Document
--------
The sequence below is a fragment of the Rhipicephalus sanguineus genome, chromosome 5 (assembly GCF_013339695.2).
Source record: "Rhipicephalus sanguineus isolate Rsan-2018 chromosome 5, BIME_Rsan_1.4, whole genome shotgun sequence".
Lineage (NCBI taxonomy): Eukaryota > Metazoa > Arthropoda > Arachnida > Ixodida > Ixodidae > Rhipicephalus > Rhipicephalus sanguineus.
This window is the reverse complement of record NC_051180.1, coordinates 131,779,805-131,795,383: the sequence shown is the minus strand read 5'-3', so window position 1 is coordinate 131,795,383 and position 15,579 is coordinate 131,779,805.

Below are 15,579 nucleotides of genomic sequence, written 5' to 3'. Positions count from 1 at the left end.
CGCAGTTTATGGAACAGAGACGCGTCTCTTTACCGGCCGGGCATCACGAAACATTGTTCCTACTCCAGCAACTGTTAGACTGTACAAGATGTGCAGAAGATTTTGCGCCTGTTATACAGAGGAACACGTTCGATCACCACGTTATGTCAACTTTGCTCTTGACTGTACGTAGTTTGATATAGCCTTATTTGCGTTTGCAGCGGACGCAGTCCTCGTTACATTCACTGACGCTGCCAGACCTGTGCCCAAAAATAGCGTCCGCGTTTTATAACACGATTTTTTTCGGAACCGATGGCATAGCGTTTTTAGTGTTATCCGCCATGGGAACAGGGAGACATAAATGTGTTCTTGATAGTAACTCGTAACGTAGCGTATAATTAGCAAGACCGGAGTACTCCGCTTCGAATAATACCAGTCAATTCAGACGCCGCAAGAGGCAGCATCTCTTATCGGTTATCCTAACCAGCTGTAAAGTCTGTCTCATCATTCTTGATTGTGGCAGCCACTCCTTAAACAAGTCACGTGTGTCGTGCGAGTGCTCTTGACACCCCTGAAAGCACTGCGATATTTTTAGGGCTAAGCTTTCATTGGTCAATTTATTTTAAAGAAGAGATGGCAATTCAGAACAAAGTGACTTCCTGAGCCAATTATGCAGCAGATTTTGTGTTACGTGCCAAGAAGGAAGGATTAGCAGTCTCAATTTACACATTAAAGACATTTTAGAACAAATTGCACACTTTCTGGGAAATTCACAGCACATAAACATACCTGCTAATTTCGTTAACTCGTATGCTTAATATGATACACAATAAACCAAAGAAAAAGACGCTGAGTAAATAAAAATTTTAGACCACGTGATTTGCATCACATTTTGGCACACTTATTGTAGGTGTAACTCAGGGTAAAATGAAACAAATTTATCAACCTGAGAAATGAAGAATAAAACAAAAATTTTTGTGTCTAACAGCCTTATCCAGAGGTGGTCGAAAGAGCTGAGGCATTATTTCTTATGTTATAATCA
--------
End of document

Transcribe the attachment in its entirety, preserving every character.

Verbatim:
The sequence below is a fragment of the Rhipicephalus sanguineus genome, chromosome 5 (assembly GCF_013339695.2).
Source record: "Rhipicephalus sanguineus isolate Rsan-2018 chromosome 5, BIME_Rsan_1.4, whole genome shotgun sequence".
Lineage (NCBI taxonomy): Eukaryota > Metazoa > Arthropoda > Arachnida > Ixodida > Ixodidae > Rhipicephalus > Rhipicephalus sanguineus.
This window is the reverse complement of record NC_051180.1, coordinates 131,779,805-131,795,383: the sequence shown is the minus strand read 5'-3', so window position 1 is coordinate 131,795,383 and position 15,579 is coordinate 131,779,805.

Below are 15,579 nucleotides of genomic sequence, written 5' to 3'. Positions count from 1 at the left end.
CGCAGTTTATGGAACAGAGACGCGTCTCTTTACCGGCCGGGCATCACGAAACATTGTTCCTACTCCAGCAACTGTTAGACTGTACAAGATGTGCAGAAGATTTTGCGCCTGTTATACAGAGGAACACGTTCGATCACCACGTTATGTCAACTTTGCTCTTGACTGTACGTAGTTTGATATAGCCTTATTTGCGTTTGCAGCGGACGCAGTCCTCGTTACATTCACTGACGCTGCCAGACCTGTGCCCAAAAATAGCGTCCGCGTTTTATAACACGATTTTTTTCGGAACCGATGGCATAGCGTTTTTAGTGTTATCCGCCATGGGAACAGGGAGACATAAATGTGTTCTTGATAGTAACTCGTAACGTAGCGTATAATTAGCAAGACCGGAGTACTCCGCTTCGAATAATACCAGTCAATTCAGACGCCGCAAGAGGCAGCATCTCTTATCGGTTATCCTAACCAGCTGTAAAGTCTGTCTCATCATTCTTGATTGTGGCAGCCACTCCTTAAACAAGTCACGTGTGTCGTGCGAGTGCTCTTGACACCCCTGAAAGCACTGCGATATTTTTAGGGCTAAGCTTTCATTGGTCAATTTATTTTAAAGAAGAGATGGCAATTCAGAACAAAGTGACTTCCTGAGCCAATTATGCAGCAGATTTTGTGTTACGTGCCAAGAAGGAAGGATTAGCAGTCTCAATTTACACATTAAAGACATTTTAGAACAAATTGCACACTTTCTGGGAAATTCACAGCACATAAACATACCTGCTAATTTCGTTAACTCGTATGCTTAATATGATACACAATAAACCAAAGAAAAAGACGCTGAGTAAATAAAAATTTTAGACCACGTGATTTGCATCACATTTTGGCACACTTATTGTAGGTGTAACTCAGGGTAAAATGAAACAAATTTATCAACCTGAGAAATGAAGAATAAAACAAAAATTTTTGTGTCTAACAGCCTTATCCAGAGGTGGTCGAAAGAGCTGAGGCATTATTTCTTATGTTATAATCA